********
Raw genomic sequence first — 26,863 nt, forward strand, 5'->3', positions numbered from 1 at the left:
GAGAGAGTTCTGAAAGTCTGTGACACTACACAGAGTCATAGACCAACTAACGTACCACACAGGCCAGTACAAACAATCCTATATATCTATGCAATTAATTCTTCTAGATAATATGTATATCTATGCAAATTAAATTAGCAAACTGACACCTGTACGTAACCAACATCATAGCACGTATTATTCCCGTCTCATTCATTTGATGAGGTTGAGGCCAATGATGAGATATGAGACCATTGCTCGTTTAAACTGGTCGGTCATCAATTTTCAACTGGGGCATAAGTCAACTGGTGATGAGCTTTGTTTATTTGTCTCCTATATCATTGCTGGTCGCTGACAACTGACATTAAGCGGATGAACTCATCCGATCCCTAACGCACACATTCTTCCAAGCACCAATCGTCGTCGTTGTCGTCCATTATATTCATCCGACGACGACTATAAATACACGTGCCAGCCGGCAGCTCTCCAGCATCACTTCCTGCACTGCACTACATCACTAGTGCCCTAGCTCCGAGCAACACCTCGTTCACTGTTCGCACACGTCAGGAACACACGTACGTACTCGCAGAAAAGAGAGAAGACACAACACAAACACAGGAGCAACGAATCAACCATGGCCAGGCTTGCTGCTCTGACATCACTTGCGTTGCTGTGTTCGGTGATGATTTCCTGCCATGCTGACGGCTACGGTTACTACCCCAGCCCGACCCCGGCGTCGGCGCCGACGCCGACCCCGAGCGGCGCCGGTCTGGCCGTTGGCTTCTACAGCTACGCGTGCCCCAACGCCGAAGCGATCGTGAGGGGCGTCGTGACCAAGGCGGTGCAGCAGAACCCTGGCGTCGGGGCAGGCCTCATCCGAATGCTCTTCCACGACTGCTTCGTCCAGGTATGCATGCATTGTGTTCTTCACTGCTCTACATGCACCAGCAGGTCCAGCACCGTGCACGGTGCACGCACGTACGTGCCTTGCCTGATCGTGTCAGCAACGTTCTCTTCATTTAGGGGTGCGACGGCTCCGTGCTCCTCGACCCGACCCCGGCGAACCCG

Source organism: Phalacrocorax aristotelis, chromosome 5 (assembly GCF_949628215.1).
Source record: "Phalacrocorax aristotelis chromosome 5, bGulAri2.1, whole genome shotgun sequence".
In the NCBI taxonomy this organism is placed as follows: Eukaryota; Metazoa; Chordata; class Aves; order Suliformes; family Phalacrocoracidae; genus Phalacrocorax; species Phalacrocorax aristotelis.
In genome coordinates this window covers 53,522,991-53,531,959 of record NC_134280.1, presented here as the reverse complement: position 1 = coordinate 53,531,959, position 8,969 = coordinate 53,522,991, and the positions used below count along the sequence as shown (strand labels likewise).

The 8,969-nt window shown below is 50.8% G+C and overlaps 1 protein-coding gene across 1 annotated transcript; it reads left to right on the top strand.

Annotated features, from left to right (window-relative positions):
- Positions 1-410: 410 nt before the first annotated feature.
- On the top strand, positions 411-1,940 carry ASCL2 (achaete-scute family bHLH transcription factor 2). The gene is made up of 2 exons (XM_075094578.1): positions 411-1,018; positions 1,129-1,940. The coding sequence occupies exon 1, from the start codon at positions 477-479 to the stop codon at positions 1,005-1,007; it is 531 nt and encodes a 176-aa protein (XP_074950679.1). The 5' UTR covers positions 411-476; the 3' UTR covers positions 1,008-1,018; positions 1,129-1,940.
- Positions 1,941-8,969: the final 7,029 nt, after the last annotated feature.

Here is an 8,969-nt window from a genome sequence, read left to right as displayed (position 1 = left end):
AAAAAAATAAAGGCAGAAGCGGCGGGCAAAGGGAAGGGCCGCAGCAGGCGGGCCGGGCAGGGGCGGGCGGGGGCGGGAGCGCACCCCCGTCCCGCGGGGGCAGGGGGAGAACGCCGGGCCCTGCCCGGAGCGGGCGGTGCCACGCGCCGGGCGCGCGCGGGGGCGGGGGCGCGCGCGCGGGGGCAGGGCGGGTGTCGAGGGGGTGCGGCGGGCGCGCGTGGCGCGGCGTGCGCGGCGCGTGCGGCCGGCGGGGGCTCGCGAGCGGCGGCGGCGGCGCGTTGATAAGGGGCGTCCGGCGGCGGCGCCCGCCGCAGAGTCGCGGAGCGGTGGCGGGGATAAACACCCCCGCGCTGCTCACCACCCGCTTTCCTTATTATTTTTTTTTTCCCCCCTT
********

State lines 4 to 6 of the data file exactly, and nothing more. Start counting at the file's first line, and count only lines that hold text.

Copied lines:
Source record: "Phalacrocorax aristotelis chromosome 5, bGulAri2.1, whole genome shotgun sequence".
In the NCBI taxonomy this organism is placed as follows: Eukaryota; Metazoa; Chordata; class Aves; order Suliformes; family Phalacrocoracidae; genus Phalacrocorax; species Phalacrocorax aristotelis.
In genome coordinates this window covers 53,522,991-53,531,959 of record NC_134280.1, presented here as the reverse complement: position 1 = coordinate 53,531,959, position 8,969 = coordinate 53,522,991, and the positions used below count along the sequence as shown (strand labels likewise).